“I’m going to take this to the Supreme Court,” is almost always an empty, baseless threat generated by in-the-moment fury from someone who believes they were wronged. But sometimes cases get that far. Sometimes the offended party wins. And on occasion, that victory undergirds the framework of a free society.
The U.S. Supreme Court’s recent Cedar Point Nursery v. Hassid ruling in favor of property rights, which are inarguably foundational to liberty, is one of those cases.
On an October morning during the 2015 harvest, United Farm Workers organizers overran a private farm in Dorris, California. News coverage at the time described a chaotic scene in which some workers thought they had come upon the scene of a car wreck. According to the Court, “the organizers moved to the nursery’s trim shed, where hundreds of workers were preparing strawberry plants. Calling through bullhorns, the organizers disturbed operations, causing some workers to join the organizers in a protest and others to leave the worksite altogether.”
The Pacific Legal Foundation, which represented the nursery’s owners, said some employees were scared and intimidated by the union crowd, which arrived at 5 a.m. and “burst through the doors and made their way through the building.”
The owners complained the organizers had not been invited onto the property and were trespassing. And not for the first time. It happened before, in July 2015.
Two federal courts, however, didn’t care. Neither did California-born and Stanford-educated Justice Stephen Breyer, nor Justices Elena Kagan and Sonia Sotomayor, the dissenters in the Supreme Court’s 6-3 ruling, which plainly said the state’s “access regulation grants labor organizations a right to invade the growers’ property,” and is therefore “a per se physical taking.”
Though the six Republican appointees on the Court voted together, that doesn’t necessarily make it a partisan, union-busting decision, as partisans are suggesting. University of Tennessee law professor and Instapundit blogger Glenn Reynolds says that while “the press coverage as usual puts” the ruling “in a left-right context, it is probably small businesses and farmers who will benefit most from this trend.”
“Small businesses in particular are more likely to be minority-owned or -run than big ones, and less well-equipped to use political influence to limit government intrusions.”
The ruling also carries an unmistakable message, one that tells “state regulators that it’s simply wrong to give outsiders access to farms, where families live and work hard to safeguard their animals and harvests,” says American Farm Bureau Federation President Zippy Duvall.
The dispute could have been resolved sooner, had the California Agricultural Relations Board not issued a regulation that promotes trespassing in 1975.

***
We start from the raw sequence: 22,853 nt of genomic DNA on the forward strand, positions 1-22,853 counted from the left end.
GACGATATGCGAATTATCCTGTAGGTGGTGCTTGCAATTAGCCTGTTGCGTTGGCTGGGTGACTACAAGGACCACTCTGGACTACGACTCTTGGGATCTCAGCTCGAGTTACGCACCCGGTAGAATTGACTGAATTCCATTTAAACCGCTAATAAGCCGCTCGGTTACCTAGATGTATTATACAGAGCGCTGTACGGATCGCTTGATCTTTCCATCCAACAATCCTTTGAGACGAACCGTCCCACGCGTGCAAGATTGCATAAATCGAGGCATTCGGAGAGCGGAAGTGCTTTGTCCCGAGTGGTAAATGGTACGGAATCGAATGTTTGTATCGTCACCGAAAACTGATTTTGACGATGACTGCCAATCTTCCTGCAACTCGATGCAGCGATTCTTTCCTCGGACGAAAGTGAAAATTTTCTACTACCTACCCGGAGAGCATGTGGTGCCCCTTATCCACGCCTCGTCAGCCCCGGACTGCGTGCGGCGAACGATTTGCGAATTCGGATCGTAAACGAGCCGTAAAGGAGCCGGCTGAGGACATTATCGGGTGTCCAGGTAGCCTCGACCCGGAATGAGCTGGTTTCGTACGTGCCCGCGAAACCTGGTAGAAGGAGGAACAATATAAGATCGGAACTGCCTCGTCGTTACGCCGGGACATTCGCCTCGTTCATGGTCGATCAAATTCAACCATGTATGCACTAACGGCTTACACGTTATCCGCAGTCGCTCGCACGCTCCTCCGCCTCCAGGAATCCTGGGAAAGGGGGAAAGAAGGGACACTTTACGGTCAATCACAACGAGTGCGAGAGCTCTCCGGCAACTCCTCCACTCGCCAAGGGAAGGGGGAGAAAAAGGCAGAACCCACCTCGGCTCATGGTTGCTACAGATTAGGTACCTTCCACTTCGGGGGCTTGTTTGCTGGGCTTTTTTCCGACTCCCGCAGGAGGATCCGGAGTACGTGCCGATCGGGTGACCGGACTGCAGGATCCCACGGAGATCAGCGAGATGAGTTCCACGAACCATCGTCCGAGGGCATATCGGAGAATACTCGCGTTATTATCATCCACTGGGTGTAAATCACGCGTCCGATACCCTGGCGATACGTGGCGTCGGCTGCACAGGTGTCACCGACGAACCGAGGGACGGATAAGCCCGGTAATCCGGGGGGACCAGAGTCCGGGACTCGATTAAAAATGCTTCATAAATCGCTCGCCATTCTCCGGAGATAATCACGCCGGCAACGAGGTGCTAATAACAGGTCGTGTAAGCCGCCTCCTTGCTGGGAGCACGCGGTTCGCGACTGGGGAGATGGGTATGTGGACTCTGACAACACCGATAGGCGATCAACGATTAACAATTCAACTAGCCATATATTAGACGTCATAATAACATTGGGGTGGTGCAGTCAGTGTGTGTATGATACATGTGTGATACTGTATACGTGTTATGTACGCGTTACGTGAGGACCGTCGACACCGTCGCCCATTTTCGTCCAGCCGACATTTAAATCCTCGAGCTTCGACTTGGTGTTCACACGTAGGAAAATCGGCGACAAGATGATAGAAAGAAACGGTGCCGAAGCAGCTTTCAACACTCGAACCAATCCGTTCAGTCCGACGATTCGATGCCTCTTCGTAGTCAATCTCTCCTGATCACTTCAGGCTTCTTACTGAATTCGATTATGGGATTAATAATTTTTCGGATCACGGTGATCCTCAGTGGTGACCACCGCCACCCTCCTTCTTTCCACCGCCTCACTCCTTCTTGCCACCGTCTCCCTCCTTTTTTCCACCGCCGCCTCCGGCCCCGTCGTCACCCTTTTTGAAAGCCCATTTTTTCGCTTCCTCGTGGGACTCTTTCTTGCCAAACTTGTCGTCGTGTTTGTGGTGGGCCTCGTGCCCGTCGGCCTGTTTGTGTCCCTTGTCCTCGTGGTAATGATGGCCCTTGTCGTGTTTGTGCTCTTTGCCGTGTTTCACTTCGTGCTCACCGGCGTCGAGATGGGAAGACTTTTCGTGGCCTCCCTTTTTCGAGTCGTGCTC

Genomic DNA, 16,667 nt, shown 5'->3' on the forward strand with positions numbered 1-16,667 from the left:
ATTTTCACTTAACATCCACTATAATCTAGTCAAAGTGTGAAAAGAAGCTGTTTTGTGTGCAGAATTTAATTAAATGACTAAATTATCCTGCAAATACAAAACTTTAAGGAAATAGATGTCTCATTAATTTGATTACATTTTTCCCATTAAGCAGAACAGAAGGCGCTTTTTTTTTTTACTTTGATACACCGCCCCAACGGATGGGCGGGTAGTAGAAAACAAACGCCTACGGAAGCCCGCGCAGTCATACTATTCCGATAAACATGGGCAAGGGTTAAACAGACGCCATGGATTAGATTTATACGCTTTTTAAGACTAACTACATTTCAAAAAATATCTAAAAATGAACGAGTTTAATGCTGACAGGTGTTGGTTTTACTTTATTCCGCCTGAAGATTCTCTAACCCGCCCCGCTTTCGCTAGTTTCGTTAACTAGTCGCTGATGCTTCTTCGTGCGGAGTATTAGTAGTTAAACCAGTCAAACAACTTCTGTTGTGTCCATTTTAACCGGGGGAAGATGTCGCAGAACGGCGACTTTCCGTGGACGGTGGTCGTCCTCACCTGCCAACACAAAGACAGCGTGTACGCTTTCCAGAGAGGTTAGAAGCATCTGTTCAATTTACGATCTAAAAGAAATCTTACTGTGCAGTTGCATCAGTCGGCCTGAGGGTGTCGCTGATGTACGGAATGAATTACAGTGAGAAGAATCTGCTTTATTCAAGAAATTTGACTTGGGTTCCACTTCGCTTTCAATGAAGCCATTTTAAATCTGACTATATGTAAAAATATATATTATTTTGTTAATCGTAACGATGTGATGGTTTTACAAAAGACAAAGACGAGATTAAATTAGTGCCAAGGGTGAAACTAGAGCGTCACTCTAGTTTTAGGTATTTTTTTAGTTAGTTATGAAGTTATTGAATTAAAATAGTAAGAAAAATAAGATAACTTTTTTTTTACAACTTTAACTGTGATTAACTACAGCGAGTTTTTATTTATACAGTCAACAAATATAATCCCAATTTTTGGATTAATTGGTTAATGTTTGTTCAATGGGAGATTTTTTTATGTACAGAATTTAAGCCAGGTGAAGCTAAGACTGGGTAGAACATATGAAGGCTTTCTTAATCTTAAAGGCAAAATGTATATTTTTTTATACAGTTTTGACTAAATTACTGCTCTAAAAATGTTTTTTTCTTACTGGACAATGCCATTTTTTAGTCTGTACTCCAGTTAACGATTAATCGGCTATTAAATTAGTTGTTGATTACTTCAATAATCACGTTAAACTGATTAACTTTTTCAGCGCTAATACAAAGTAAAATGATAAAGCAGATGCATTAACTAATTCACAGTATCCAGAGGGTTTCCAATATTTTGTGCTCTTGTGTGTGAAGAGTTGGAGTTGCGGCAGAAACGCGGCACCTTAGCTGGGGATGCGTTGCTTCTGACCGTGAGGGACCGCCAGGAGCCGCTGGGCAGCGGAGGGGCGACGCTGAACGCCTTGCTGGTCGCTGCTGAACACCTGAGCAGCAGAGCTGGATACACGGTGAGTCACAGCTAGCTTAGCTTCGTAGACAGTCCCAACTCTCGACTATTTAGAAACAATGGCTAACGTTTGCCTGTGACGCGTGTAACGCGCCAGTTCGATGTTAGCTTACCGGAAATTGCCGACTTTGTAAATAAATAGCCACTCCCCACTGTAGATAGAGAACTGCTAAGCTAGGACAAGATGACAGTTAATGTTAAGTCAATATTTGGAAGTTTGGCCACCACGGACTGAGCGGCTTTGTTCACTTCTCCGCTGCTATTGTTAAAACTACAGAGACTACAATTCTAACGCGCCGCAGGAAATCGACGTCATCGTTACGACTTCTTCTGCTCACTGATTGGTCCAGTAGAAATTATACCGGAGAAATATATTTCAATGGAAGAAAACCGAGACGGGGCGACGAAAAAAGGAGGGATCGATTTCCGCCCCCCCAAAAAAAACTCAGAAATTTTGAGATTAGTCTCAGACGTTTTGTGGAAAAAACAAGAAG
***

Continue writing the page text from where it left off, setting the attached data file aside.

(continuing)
Or if the federal court for the Eastern District of California had respected the owners’ property rights and not dismissed their request for relief.
Or the U.S. Ninth Circuit Court of Appeals had not upheld the lower court’s decision.
Or Sacramento had a better record of defending property rights.
But that is not the way things are done in California today. Protecting property rights is not a priority among progressive policymakers.
There are several glaring examples; many centered on housing.
Oakland, San Francisco, Los Angeles, and San Diego have gone beyond the point of merely dabbling in policies that would punish owners of vacant houses with tax levies unless they rent their homes to tenants.
Then there’s rent control. Portrayed as a solution to the state’s housing affordability troubles, it violates owners’ right to control their property. Though it has been soundly rejected by voters, it still exists in big California cities. Elected officials have declared housing as a right, never explaining how that right can be acted on without infringing on someone else’s rights, and at the same time refuse to overhaul the California Environmental Quality Act, which has become an effective tool for radical green groups as well as business rivals to control land use.
Of course there’s more: The unelected California Coastal Commission routinely prevents owners from utilizing their property as they wish, often requiring them to provide public access through their land to beaches; squatters have more “rights” than homeowners; and shoplifters steal others property with impunity. And in 2021, evicting tenants who are either unable or unwilling to pay their rent seems like an artifact from another era.
The hope here is that policymakers and regulators have been sufficiently chastised by the court. We’ll see if it shows up in their work product.
Kerry Jackson is a fellow with the Center for California Reform at the Pacific Research Institute.